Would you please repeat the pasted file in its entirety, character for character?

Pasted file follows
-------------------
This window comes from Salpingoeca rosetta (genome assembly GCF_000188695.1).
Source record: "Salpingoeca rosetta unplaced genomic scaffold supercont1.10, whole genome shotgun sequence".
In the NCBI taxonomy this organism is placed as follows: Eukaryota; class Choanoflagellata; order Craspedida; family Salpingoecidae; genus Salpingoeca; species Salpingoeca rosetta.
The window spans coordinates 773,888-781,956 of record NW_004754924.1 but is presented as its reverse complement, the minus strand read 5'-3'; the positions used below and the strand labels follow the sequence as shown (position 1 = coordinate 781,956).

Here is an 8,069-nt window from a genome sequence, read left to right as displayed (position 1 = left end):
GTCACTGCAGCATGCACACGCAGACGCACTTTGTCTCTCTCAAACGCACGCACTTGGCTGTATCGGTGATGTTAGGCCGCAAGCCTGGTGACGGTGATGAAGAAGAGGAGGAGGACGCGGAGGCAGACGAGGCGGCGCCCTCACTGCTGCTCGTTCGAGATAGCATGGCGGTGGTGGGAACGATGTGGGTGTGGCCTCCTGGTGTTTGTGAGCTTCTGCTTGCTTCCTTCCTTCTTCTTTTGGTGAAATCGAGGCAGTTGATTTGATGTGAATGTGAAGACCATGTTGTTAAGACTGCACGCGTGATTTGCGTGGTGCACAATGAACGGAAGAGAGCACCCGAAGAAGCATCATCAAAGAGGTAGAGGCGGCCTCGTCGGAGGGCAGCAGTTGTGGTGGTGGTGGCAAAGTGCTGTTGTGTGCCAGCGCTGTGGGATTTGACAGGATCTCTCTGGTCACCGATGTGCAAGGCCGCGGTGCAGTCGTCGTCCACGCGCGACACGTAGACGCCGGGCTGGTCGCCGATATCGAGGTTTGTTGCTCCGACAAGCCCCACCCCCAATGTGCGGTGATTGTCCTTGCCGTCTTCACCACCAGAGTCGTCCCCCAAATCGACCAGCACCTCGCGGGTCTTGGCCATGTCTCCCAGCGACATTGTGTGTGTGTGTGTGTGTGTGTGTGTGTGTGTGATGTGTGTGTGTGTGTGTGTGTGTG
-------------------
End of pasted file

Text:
This window comes from Salpingoeca rosetta (genome assembly GCF_000188695.1).
Source record: "Salpingoeca rosetta unplaced genomic scaffold supercont1.10, whole genome shotgun sequence".
In the NCBI taxonomy this organism is placed as follows: Eukaryota; class Choanoflagellata; order Craspedida; family Salpingoecidae; genus Salpingoeca; species Salpingoeca rosetta.
The window spans coordinates 773,888-781,956 of record NW_004754924.1 but is presented as its reverse complement, the minus strand read 5'-3'; the positions used below and the strand labels follow the sequence as shown (position 1 = coordinate 781,956).

Here is an 8,069-nt window from a genome sequence, read left to right as displayed (position 1 = left end):
GTCACTGCAGCATGCACACGCAGACGCACTTTGTCTCTCTCAAACGCACGCACTTGGCTGTATCGGTGATGTTAGGCCGCAAGCCTGGTGACGGTGATGAAGAAGAGGAGGAGGACGCGGAGGCAGACGAGGCGGCGCCCTCACTGCTGCTCGTTCGAGATAGCATGGCGGTGGTGGGAACGATGTGGGTGTGGCCTCCTGGTGTTTGTGAGCTTCTGCTTGCTTCCTTCCTTCTTCTTTTGGTGAAATCGAGGCAGTTGATTTGATGTGAATGTGAAGACCATGTTGTTAAGACTGCACGCGTGATTTGCGTGGTGCACAATGAACGGAAGAGAGCACCCGAAGAAGCATCATCAAAGAGGTAGAGGCGGCCTCGTCGGAGGGCAGCAGTTGTGGTGGTGGTGGCAAAGTGCTGTTGTGTGCCAGCGCTGTGGGATTTGACAGGATCTCTCTGGTCACCGATGTGCAAGGCCGCGGTGCAGTCGTCGTCCACGCGCGACACGTAGACGCCGGGCTGGTCGCCGATATCGAGGTTTGTTGCTCCGACAAGCCCCACCCCCAATGTGCGGTGATTGTCCTTGCCGTCTTCACCACCAGAGTCGTCCCCCAAATCGACCAGCACCTCGCGGGTCTTGGCCATGTCTCCCAGCGACATTGTGTGTGTGTGTGTGTGTGTGTGTGTGTGTGTGATGTGTGTGTGTGTGTGTGTGTGTG